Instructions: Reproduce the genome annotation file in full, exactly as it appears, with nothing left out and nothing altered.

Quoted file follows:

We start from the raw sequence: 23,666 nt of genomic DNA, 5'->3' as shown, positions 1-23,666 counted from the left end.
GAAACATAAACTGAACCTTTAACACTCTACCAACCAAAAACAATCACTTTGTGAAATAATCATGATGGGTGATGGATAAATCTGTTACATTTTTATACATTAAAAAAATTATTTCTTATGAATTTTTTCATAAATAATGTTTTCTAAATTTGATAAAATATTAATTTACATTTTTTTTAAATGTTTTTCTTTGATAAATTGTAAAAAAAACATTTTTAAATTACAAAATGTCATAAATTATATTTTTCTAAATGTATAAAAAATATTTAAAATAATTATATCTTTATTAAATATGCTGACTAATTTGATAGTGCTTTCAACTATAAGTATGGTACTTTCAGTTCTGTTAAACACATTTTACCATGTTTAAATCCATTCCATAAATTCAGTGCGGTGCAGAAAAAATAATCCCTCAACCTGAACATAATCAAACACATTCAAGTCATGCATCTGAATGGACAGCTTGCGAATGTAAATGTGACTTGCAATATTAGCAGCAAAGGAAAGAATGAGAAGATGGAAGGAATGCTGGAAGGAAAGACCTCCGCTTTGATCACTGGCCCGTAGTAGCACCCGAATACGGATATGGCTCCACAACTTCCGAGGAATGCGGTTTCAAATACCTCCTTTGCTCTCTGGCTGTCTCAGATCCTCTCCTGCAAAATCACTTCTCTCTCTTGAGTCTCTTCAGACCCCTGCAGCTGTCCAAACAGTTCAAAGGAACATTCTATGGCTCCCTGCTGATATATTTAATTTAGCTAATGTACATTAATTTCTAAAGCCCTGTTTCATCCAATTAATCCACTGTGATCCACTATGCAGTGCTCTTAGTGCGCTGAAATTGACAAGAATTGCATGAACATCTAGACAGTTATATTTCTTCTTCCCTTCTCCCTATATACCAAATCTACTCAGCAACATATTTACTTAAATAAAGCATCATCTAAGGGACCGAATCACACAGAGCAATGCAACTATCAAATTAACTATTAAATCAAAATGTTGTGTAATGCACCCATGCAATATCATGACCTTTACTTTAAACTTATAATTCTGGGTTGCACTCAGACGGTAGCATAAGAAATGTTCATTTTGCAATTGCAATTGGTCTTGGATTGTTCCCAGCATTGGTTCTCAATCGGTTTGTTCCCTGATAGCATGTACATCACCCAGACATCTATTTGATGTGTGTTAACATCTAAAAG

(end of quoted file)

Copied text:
We start from the raw sequence: 23,666 nt of genomic DNA, 5'->3' as shown, positions 1-23,666 counted from the left end.
GAAACATAAACTGAACCTTTAACACTCTACCAACCAAAAACAATCACTTTGTGAAATAATCATGATGGGTGATGGATAAATCTGTTACATTTTTATACATTAAAAAAATTATTTCTTATGAATTTTTTCATAAATAATGTTTTCTAAATTTGATAAAATATTAATTTACATTTTTTTTAAATGTTTTTCTTTGATAAATTGTAAAAAAAACATTTTTAAATTACAAAATGTCATAAATTATATTTTTCTAAATGTATAAAAAATATTTAAAATAATTATATCTTTATTAAATATGCTGACTAATTTGATAGTGCTTTCAACTATAAGTATGGTACTTTCAGTTCTGTTAAACACATTTTACCATGTTTAAATCCATTCCATAAATTCAGTGCGGTGCAGAAAAAATAATCCCTCAACCTGAACATAATCAAACACATTCAAGTCATGCATCTGAATGGACAGCTTGCGAATGTAAATGTGACTTGCAATATTAGCAGCAAAGGAAAGAATGAGAAGATGGAAGGAATGCTGGAAGGAAAGACCTCCGCTTTGATCACTGGCCCGTAGTAGCACCCGAATACGGATATGGCTCCACAACTTCCGAGGAATGCGGTTTCAAATACCTCCTTTGCTCTCTGGCTGTCTCAGATCCTCTCCTGCAAAATCACTTCTCTCTCTTGAGTCTCTTCAGACCCCTGCAGCTGTCCAAACAGTTCAAAGGAACATTCTATGGCTCCCTGCTGATATATTTAATTTAGCTAATGTACATTAATTTCTAAAGCCCTGTTTCATCCAATTAATCCACTGTGATCCACTATGCAGTGCTCTTAGTGCGCTGAAATTGACAAGAATTGCATGAACATCTAGACAGTTATATTTCTTCTTCCCTTCTCCCTATATACCAAATCTACTCAGCAACATATTTACTTAAATAAAGCATCATCTAAGGGACCGAATCACACAGAGCAATGCAACTATCAAATTAACTATTAAATCAAAATGTTGTGTAATGCACCCATGCAATATCATGACCTTTACTTTAAACTTATAATTCTGGGTTGCACTCAGACGGTAGCATAAGAAATGTTCATTTTGCAATTGCAATTGGTCTTGGATTGTTCCCAGCATTGGTTCTCAATCGGTTTGTTCCCTGATAGCATGTACATCACCCAGACATCTATTTGATGTGTGTTAACATCTAAAAG